Thursday, August 27, 2015

Orthodox Church in the Philippines sees amazing growth

(ROC-The Philippines) - With great joy and gladness, we announce the reception through a mass baptism the parish and catechumens from St. John the Baptist Orthodox Church. Photos taken during the mass baptism last August 21, 2015, Friday, of the newly accepted St. John the Baptist Orthodox Church in Ladol, Alabel, Sarangani Province, Philippines. A total of 239 catechumens are baptized including two Aglipayan (Philippine Independent Catholic Church) "bishops" and four Aglipayan "priests". Aglipayan "bishop" Esteban Valmera was baptized as STEFAN; Aglipayan "bishop Rogelio Ringor was baptized as GREGORY; Aglipayan priest Elieser Delfin was baptized as ELEASAR; Aglipayan priest Dioscoro Bergado was baptized as Alexy; Aglipayan priest John Collado was baptized as Timothy and Aglipayan priest Renato Buniel was baptized as ROMANUS.

Also baptized during this event are the five candidates for seminary in Russia. The baptism was performed by Fr. Kirill Sckharboul and Fr. George Maximov after the almost two years of Orthodox catechisms. This parish formerly serve as the Aglipayan Cathedral where Aglipayan bishop have his See. NOW, it becomes as the 4th Parish of the Moscow Patriarchate in the Philippines.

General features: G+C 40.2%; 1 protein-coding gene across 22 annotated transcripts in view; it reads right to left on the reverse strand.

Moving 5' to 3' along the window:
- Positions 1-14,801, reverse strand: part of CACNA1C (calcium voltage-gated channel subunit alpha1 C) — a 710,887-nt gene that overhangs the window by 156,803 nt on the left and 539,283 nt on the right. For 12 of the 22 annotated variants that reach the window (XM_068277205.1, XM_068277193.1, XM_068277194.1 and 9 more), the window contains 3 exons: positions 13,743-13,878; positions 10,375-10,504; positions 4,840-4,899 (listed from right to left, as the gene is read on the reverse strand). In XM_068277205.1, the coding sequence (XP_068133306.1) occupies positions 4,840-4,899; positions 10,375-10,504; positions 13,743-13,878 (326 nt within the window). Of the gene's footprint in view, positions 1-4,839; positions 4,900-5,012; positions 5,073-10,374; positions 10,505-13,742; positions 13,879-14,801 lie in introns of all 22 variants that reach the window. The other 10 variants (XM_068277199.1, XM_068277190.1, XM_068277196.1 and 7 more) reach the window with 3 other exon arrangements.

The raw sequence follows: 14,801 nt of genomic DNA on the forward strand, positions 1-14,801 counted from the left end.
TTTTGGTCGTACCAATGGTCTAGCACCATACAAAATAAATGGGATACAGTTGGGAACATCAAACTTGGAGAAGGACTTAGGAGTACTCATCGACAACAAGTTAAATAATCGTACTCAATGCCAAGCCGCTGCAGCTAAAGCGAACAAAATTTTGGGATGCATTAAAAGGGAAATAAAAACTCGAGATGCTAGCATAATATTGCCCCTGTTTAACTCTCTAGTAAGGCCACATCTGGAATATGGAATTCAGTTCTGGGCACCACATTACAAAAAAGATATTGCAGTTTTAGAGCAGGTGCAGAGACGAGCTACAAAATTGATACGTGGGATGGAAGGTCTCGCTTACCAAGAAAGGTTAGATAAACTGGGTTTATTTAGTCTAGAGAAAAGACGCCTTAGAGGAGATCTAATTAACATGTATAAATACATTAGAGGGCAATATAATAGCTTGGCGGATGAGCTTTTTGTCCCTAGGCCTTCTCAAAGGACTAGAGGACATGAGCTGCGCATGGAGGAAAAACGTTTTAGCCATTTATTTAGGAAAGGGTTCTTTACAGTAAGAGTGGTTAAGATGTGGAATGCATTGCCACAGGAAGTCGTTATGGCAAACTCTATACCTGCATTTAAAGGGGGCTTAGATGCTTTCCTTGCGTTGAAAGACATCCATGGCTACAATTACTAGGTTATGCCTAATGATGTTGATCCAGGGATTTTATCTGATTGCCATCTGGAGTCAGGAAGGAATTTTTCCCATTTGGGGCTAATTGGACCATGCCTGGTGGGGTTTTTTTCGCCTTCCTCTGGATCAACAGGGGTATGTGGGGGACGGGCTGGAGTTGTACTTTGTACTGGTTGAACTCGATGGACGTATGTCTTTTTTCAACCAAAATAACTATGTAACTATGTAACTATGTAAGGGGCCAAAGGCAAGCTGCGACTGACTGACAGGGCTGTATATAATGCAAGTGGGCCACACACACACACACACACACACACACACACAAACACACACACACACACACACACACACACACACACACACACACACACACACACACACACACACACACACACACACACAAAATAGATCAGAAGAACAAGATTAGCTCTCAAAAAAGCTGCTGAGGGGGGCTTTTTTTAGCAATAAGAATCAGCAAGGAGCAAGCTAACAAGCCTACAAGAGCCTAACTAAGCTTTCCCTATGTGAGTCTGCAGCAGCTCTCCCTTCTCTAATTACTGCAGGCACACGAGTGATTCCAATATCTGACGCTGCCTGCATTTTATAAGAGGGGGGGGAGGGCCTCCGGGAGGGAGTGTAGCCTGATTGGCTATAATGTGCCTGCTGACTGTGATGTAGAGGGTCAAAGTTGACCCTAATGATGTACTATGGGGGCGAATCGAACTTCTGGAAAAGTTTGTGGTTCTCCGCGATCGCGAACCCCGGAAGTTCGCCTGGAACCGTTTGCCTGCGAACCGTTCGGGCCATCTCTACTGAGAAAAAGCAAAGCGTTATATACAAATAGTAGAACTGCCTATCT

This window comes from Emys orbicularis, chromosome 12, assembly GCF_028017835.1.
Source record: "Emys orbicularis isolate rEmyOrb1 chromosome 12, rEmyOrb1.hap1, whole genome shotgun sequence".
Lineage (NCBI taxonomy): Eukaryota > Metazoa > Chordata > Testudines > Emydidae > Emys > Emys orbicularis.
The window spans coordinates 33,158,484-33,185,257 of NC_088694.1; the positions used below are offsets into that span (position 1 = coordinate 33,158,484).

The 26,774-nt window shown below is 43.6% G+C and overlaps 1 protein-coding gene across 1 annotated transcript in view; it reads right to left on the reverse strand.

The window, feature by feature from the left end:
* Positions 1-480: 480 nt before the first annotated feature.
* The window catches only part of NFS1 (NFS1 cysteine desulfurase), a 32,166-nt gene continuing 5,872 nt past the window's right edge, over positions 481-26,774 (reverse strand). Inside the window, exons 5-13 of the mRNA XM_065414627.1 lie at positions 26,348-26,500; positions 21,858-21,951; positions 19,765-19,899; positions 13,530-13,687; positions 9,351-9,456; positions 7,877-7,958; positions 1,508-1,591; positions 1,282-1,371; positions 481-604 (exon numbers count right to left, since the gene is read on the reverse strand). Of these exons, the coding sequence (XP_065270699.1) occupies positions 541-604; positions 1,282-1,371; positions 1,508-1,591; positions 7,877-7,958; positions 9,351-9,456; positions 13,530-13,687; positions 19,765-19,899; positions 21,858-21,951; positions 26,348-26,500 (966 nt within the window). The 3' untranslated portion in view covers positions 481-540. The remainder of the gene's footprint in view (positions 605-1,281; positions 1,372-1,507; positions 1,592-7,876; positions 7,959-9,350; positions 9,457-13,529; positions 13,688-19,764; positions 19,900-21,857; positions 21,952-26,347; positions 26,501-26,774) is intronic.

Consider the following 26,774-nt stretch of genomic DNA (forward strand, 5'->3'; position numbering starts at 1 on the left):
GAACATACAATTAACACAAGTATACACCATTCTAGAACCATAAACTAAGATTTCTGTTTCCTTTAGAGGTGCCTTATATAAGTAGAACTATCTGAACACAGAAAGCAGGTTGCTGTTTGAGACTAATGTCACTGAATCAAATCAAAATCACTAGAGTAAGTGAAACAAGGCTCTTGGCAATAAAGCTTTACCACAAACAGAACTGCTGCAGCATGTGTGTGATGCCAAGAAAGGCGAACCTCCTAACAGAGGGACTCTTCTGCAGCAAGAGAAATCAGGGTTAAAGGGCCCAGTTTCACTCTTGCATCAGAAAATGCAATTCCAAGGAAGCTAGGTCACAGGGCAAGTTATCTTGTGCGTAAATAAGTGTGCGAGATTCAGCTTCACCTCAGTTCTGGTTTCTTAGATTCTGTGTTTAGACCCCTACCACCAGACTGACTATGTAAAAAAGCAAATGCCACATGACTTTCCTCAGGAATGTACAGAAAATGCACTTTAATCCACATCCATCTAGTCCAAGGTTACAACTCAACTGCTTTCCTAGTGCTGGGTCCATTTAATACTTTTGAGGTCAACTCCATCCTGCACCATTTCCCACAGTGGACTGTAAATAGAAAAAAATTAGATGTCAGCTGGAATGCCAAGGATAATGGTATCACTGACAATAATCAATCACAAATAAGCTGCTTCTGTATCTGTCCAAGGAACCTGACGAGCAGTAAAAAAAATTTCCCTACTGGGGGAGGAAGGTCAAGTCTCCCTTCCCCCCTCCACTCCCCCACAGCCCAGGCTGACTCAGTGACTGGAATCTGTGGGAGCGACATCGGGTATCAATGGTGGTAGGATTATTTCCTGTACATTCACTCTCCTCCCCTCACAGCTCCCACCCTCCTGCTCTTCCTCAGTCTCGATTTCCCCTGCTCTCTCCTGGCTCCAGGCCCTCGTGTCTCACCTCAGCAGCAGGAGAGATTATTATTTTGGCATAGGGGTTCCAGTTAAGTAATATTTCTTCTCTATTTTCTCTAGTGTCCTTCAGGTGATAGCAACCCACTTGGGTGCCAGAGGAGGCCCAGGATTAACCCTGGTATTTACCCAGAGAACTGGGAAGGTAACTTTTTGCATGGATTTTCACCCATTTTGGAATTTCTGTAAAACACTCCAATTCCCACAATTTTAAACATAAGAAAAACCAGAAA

With this event, it marks a new stage, a series of mass baptism of 29 parishes from different parts of Mindanao is expected in the following weeks. Many years to the newly baptized Orthodox Christians!

6 comments:

  1. Yes, but is it the canonical Orthodox Church in the Philippines?

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    1. There are four canonical groups in the Philippines. The Moscow Patriarchate, the Antiochians, ROCOR, and the Greeks.

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  2. More colonialism by "orthodox canonical" churches who can't even agree to form one united jurisdiction anywhere outside their own lands. I guess the "bishops" and "priests" will settle in for awhile and then like most groups will split from their "orthodox canonical" overlords.

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  3. Orthodox and Catholic ecclesiologies are frozen in the Early Medieval period, and no longer track the facts on the ground. But nobody has any idea how to unravel the knot.

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  4. I think these people they baptized were Catholics.

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    1. No they were from the Philippine Independent Church, which is also called the Aglipayan Church. That was an attempt at a national denomination formed as a result of our country's revolution against the Spanish Empire in 1898.

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